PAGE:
Friendships of the good are few and far between. Most of us can count them on the fingers of one hand. When I think of that depth of friendship in my life, very few names come to mind but one of them is Gary. Gary and I met in kindergarten at Mountain View Public School when we were five years old. We’ve been friends ever since. We grew up together. We went to school together. We discovered girls together. We sang in the same choir in church, went to the same youth group and played on the same fastball team. There have been times when we have lost touch because Ruth and I moved so much. But Gary and I have always reconnected. And here’s the funny thing. We have not been in the same room for over thirty years. But Gary and I still connect on a regular basis, weekly and sometimes even daily. And I am certain that when the day comes when we in the same room once again, our friendship will be seamless and genuine.

Blessed is the person who has even one or two of these friendships because studies tell us that to have even one true friend of the good has a positive influence in your level of self-satisfaction and sense of well being. These relationships are absolutely crucial.  


Today’s reading is from John 15:9-17 (NIV). This is what Jesus says:

As the Father has loved me, so have I loved you. Now remain in my love. If you keep my commands, you will remain in my love, just as I have kept my Father’s commands and remain in his love. I have told you this so that my joy may be in you and that your joy may be complete. My command is this: Love each other as I have loved you. Greater love has no one than this: to lay down one’s life for one’s friends. You are my friends if you do what I command. I no longer call you servants, because a servant does not know his master’s business. Instead, I have called you friends, for everything that I learned from my Father I have made known to you. You did not choose me, but I chose you and appointed you so that you might go and bear fruit—fruit that will last—and so that whatever you ask in my name the Father will give you. This is my command: Love each other.

This passage, of course, is first of all about love. That’s not unusual because the Bible is filled with passages about love. Right there in verse 9, Jesus says, “As the Father has loved me, so have I loved you. Now remain in my love.” He goes on in verse 10 to say that if we keep his commandments then we will remain in his love. That is, if we want to show how much we love Jesus, we can show it by living the life that he calls us to live. And then he tells us to love each other just as he loves us. So clearly, this passage is all about love.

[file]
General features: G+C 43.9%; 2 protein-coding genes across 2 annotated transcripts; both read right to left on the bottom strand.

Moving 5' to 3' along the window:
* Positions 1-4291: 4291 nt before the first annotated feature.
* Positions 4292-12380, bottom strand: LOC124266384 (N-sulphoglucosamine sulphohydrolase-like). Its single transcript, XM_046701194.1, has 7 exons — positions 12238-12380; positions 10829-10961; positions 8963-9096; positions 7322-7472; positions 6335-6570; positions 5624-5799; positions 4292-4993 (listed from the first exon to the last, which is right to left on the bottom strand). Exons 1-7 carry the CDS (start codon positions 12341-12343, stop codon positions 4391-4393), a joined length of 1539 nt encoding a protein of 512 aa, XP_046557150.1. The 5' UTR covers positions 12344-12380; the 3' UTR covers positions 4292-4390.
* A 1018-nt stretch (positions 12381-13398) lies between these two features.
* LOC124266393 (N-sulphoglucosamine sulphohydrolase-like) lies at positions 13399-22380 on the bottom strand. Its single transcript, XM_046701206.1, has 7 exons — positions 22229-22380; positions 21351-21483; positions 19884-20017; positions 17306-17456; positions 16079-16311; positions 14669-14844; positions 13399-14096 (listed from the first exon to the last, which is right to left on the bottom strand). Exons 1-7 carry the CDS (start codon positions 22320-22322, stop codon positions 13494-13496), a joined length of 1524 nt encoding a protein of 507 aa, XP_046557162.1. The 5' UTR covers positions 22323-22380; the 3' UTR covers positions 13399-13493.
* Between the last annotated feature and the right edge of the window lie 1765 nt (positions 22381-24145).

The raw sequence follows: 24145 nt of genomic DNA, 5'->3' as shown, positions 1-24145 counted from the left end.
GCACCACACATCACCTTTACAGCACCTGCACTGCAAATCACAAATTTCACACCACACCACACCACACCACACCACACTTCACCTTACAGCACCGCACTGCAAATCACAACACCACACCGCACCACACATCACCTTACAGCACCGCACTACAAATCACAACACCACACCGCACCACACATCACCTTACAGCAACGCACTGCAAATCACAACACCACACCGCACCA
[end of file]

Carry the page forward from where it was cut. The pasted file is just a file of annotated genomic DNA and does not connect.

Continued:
But then in verse 13 Jesus says this: “Greater love has no one than this: to lay down one’s life one’s friend.” So far, Jesus has talked all about love but now he starts to connect love with friendship. Basically, he is saying that if you want to know what love is all about, if you want an illustration of what Jesus is talking about, then think about the kind of love that someone must have for a friend in order to offer up their own life for that friend. That’s a powerful love. That’s a redeeming love. That’s the kind of love that Jesus has for us because he gave up his life for us on the cross of Calvary.

What kind of friendship is this is the language of Aristotle? Of course, it is what Aristotle would call friendship of the good. It is a deep, lasting friendship where each person develops are genuine respect, admiration and appreciation for the other. It is not merely about the ways that we can serve each other. It’s not just about the pleasure that we can gain by being in each other’s company. That’s not to say that those things can’t be a part of it. Certainly, even the deepest friendships will have a certain element of utility and pleasure. But those are not things that sustain a deep friendship because those things can change over time and become redundant. True friendship is sustained not from the utility and pleasure that I can get out of it but, rather, it is sustained by the respect, admiration, and appreciation that I have for the other person. In fact, this friendship is so unselfish that a true friend is willing to give up their life for the other friend. That is unselfish as a friendship can get.